Joel of Jerusalem Jun/Jul 1990

The Lord Jesus said, “when they bring you unto the synagogues, … be not anxious how or what thing ye shall answer, or what ye shall say; For the Holy Spirit shall teach you in the same hour what ye ought to say” (Lk. 12:11–12). I praise God that I have this truth to strengthen me as I witness for Him in the land of Israel.

I believe it is healthy to have a good laugh occasionally, and so it was on a pleasant Sabbath day recently. My son and his family had gone out for the day, and they left their small dog with my wife and me to pet-sit. Shortly after they left, I realized it was time to take the dog out for a walk, and it was just at the hour when people were returning home from the Sabbath prayer services at the synagogues. I live near a synagogue, and as I was walking the dog an orthodox family with many children approached me. The children were delighted to see the dog and started to play with him, and their father was happy to see them having such a good time.

I doubt that this man expected what happened next. As he watched his children frolicking on the ground around his feet, the little dog occupied himself by chewing on the tassels of the man’s prayer scarf. Of course, I did not notice what the dog was doing or I would have stopped him, but there is an old saying, When milk is spilled, you cannot bring it back to the pot. While I had a good laugh at the situation, the man was not amused, and his joy in watching his children quickly turned to dismay and anger. He looked at me with hatred in his eyes and said, “Look what has happened. From one side I made a great mitzvah [good deed] by allowing my children to enjoy themselves, but from the other side I have made a great sin by allowing your unclean dog to defile my beautiful long tassels. He ate my most holy possession. I kiss these tassels several times a day, and now they are no longer holy.”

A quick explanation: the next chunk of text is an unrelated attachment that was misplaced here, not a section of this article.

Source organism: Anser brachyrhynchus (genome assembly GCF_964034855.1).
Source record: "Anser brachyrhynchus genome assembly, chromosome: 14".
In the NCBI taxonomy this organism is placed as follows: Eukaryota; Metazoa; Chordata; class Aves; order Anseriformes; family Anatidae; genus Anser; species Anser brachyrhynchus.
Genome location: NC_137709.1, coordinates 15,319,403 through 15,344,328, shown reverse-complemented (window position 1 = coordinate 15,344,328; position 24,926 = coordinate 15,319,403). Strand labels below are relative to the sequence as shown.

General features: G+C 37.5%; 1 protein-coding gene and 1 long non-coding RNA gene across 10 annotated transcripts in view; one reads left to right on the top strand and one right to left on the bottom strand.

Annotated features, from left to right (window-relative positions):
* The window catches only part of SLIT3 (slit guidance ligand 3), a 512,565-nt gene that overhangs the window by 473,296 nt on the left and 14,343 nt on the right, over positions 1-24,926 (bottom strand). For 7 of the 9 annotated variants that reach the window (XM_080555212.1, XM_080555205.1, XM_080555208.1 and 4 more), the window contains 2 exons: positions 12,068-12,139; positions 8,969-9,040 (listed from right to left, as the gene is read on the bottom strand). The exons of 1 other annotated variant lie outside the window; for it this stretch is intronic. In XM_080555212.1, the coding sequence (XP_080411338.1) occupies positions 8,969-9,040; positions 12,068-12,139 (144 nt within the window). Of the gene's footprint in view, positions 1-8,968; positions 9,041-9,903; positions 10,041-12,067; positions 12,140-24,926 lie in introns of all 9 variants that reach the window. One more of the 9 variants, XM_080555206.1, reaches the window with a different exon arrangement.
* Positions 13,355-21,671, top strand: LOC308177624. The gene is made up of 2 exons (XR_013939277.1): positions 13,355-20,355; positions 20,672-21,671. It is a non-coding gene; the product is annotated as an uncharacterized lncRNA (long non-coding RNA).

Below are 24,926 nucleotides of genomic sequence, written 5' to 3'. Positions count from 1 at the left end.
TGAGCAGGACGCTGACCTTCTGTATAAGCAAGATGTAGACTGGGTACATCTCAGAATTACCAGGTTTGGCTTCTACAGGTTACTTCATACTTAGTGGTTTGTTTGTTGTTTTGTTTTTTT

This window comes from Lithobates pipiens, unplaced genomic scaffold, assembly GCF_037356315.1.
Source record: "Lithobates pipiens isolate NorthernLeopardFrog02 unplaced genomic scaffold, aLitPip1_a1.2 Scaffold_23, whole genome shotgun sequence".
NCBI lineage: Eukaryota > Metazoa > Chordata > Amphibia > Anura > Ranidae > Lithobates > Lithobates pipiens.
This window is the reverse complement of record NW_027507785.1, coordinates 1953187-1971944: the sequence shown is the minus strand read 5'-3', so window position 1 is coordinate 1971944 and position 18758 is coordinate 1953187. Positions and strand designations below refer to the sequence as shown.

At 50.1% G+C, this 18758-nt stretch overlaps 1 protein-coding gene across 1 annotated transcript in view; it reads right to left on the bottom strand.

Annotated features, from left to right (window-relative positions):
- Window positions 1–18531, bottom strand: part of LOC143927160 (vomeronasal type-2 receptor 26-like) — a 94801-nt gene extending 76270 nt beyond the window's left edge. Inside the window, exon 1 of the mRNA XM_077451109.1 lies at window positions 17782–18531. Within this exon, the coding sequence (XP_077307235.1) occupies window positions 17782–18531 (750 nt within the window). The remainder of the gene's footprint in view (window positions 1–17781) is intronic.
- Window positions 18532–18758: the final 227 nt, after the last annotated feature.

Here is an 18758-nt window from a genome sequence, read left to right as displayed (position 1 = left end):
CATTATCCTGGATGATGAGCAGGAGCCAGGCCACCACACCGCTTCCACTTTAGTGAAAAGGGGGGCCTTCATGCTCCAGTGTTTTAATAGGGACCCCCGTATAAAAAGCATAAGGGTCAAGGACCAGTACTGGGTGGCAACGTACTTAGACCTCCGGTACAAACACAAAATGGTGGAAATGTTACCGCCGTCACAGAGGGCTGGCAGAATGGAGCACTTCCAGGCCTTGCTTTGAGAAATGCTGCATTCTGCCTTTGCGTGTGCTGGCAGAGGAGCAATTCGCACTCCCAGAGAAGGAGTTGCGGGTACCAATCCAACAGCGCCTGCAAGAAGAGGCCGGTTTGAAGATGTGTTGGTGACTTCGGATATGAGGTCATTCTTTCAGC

I responded, “Your tassels were never holy, and they never will be. If you know the Jewish Scriptures, you should be aware that the tradition of having tassels on the prayer scarf is taken from Numbers 15:37–41 where the Lord commanded the Israelites to place fringes and a blue cord on the hems of their garments. They were to serve as a visual reminder of the Lord’s commandments to them, but God never said they were holy. Apparently you have never known the real significance of the tassels which you and many generations before you have placed over your eyes and kissed every day. There are many men who would never be separated from their tassels but who are sitting in prison today. There is certainly nothing holy about them. Furthermore, the Lord never meant for you to place the tassels over your eyes. Rather, He wants you to look at them as they hang on your garment and thereby remember what He expects of you.”